Italy’s Unification and Its Discontents: Giovanni Verga’s Cos’è il Re?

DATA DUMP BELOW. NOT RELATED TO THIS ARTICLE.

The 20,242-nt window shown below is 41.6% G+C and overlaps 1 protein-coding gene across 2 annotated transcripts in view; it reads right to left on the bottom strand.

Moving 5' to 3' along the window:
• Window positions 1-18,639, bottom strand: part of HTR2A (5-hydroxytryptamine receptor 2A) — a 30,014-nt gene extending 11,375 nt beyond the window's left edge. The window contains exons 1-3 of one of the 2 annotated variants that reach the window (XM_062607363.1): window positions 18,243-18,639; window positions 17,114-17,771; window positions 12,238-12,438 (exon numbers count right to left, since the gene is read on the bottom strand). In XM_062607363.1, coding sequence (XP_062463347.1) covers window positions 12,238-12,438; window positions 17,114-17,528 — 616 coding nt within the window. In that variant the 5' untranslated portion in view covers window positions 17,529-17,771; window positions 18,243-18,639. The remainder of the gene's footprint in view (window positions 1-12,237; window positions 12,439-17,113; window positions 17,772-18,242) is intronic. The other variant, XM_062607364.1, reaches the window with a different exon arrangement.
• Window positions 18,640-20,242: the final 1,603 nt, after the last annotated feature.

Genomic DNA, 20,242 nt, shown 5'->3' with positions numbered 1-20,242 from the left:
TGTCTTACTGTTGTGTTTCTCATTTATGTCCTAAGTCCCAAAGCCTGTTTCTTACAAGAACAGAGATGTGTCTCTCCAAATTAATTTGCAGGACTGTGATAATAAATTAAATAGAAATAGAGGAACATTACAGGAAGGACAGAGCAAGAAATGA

The article, ‘Italy’s Unification and its Discontents: Verga’s Cos’è il Re, focuses on the mental confusion of the protagonist, Cosimo, which becomes symptomatic of the southern rural masses’ disenfranchisement from the unification process. Verga’s political disillusion with the new state, for which he fought, comes to the fore, underlining how the Savoy kingdom’s constitution was no guarantee of a real improvement for the rural masses. Verga’s story contrasts the Savoy king, whose power is limited by the constitution, with the Bourbon Monarch’s Corpus Mysticum, as described by Ernest Kantorowicz, whose power is absolute, like that of Jesus Christ. The story denounces, then, the paradox that the Bourbon monarch, in his paternalistic governance, was better for the impoverished rural masses than the constitutional Savoy king. Moreover, Italy’s unification under the Savoy sovereign further developed a national discourse that systematically racialized Southerners because of their subaltern position within the nation.